Muhammad Malas’ al-Layl and Ryad Chaia’s al-Lajat
History is back in fashion in Syria. The last few years have seen a flurry of Syrian films and TV series treating historical epochs from Zenobia’s Palmyra to the French occupation (1920-1946). The latter has been especially well represented in this “return to history” (al-‘awda ila al-tarikh). In particular, two films stand out: Muhammad Malas’ al-Layl (The Night) and Ryad Chaia’s al-Lejat (referring to both the name of the region of Suwayda in which the film takes place and the black volcanic rock common to the region). Previously screened in Europe, both have appeared recently in US film festivals.
Committed to expanding the Syrian film horizon by injecting it with a new political consciousness, Muhammad Malas is a director who does not shy away from controversy. The trick, Malas says, is to situate one’s commentary on the contemporary period in a less threatening historical context. With the long-awaited Syrian release of al-Layl, screened this year for the first time after a five-year delay, Syrian audiences finally have the opportunity to view the film.
There seem to be two possible explanations for the delay. First, the funding and distribution of the film have been controversial. Although the film was jointly funded by the Syrian Public Film Organization and the French company Maram, the latter distributed the film to ARTY (the French/German cable channel) without obtaining the permission of its Syrian partners or sharing the proceeds. While Malas was not involved in these European negotiations, he nevertheless found himself embroiled in controversy in Syria, ultimately facing charges before the Military Economic Court. The state and Malas have reached a settlement, the terms of which remain secret.
The second explanation is the content of the film itself. If Ahlam al-Madina (Dreams of the City, 1984) established Malas’ reputation as a social critic, this time he treads even closer to the limits of permitted critique. While al-Layl’s representation of British, French and Zionist roles in the loss of Palestine accords with Syrian nationalist interpretations, Malas’ film adds an internal dimension to the discussion. In fact, his portrayal of corrupt political leadership and abusive family structures has led many to suggest that it was the government censors who delayed the Syrian release of the film and that only a director of Malas’ stature could have succeeded in finagling its release. By weaving together threads of official and opposition discourses, Malas has created a film that unsettles, but does not completely break with, the conventions of Syrian nationalist historiography.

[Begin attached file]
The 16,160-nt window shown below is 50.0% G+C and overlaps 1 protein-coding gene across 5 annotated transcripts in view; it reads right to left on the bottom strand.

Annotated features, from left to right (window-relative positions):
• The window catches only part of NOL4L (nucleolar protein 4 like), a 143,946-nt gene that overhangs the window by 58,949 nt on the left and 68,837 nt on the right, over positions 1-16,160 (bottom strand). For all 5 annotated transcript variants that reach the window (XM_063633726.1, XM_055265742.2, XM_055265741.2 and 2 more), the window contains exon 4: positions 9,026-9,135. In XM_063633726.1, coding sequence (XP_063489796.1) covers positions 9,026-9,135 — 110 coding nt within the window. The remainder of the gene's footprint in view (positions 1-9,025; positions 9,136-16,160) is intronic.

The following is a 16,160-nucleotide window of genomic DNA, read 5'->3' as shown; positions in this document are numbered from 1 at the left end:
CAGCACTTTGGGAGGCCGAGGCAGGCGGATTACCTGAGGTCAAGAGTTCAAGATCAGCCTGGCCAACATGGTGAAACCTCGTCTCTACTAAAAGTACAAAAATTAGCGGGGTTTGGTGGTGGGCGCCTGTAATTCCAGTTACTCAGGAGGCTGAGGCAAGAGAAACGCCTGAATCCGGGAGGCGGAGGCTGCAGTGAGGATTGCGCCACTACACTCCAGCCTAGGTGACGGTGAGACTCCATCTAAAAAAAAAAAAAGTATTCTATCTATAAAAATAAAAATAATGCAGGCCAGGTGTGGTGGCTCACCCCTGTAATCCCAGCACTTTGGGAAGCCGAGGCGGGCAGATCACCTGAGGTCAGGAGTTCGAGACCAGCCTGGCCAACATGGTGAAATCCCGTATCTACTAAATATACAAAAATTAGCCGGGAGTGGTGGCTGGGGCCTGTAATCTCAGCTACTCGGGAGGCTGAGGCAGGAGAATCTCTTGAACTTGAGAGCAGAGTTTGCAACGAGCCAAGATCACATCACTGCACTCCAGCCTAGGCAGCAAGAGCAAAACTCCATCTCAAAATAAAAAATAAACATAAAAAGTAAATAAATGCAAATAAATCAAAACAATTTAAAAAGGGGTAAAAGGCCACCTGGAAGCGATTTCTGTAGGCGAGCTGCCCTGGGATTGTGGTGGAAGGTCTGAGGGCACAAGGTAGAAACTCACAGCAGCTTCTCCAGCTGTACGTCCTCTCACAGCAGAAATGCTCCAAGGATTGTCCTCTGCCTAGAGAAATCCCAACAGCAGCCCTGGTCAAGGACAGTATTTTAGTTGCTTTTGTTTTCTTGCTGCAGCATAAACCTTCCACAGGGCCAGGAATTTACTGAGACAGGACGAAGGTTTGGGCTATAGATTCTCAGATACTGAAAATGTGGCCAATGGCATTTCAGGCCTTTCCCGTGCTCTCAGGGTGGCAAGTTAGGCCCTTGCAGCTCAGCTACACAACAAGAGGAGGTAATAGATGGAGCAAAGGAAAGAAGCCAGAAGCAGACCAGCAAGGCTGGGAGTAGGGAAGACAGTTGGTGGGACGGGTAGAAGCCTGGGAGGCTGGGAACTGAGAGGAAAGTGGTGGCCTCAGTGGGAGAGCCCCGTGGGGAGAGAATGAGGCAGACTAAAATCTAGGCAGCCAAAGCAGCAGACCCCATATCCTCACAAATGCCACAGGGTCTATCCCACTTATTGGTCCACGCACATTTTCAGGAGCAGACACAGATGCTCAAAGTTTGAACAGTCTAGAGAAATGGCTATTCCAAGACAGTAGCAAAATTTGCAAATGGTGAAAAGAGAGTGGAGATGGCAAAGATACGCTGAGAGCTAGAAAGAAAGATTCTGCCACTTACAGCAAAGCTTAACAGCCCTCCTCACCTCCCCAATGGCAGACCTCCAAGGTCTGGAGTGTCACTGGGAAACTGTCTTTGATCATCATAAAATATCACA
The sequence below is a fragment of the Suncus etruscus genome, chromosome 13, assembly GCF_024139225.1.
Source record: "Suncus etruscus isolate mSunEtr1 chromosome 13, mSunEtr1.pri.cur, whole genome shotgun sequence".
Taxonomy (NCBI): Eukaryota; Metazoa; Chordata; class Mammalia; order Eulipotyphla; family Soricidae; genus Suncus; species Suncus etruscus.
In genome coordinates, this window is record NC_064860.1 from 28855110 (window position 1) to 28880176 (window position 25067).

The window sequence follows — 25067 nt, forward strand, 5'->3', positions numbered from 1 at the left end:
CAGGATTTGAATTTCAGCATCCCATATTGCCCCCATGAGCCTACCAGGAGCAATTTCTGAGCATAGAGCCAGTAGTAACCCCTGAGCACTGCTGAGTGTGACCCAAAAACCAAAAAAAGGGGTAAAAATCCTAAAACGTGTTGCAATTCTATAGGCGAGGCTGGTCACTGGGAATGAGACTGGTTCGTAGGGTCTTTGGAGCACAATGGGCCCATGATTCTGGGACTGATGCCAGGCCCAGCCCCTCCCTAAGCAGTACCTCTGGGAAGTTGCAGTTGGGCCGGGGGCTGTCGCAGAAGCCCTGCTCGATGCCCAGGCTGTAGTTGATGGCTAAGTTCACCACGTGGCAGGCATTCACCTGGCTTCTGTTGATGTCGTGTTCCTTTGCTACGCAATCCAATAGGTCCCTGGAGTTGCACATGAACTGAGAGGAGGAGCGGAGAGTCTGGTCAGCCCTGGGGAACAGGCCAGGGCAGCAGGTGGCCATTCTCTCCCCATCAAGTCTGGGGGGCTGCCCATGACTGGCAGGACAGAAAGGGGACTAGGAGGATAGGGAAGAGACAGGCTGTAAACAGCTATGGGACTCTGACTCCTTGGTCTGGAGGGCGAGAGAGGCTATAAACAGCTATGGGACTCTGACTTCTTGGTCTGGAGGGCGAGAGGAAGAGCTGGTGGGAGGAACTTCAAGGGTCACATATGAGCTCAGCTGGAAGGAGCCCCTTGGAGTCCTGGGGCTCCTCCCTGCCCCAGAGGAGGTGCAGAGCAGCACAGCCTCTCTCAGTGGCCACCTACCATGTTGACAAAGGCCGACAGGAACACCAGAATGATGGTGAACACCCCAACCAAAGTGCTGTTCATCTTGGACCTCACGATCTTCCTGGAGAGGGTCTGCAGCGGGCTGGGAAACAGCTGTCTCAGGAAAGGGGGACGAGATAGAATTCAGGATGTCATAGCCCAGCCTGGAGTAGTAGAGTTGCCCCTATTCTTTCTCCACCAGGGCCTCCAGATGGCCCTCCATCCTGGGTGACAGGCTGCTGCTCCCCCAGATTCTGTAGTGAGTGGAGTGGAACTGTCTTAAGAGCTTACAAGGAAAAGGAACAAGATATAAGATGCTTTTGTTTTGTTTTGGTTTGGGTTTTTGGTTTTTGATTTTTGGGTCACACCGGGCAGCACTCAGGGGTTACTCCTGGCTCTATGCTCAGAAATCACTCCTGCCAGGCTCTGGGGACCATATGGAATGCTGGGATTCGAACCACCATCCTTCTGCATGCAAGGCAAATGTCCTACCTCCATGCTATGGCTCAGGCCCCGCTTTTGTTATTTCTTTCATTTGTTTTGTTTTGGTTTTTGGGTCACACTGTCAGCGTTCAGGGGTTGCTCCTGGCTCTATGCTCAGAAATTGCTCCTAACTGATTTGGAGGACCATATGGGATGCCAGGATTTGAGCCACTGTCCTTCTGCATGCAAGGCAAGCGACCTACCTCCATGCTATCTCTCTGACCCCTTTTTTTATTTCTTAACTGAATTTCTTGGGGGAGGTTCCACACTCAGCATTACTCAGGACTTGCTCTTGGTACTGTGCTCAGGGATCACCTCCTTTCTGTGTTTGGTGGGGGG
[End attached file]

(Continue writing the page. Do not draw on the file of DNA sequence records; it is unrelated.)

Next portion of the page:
Set in Qunaytra, al-Layl is the story of a boy’s mourning for his father (Alallah) and his attempt to bring his father back to life by narrating his death. While the memories are Malas’ (first explored in his novel Annonces sur une ville qui vivait avant laguerre), his autobiographical reminiscences are recognizable as national allegory. The nightmarish quality of the film’s opening scenes, with Alallah’s mother Wisal wandering through the ruins of the family’s Qunaytra home, reflects more than one family’s horror: The Israeli destruction of the city occupies an important place in imaginations of Syrian national identity.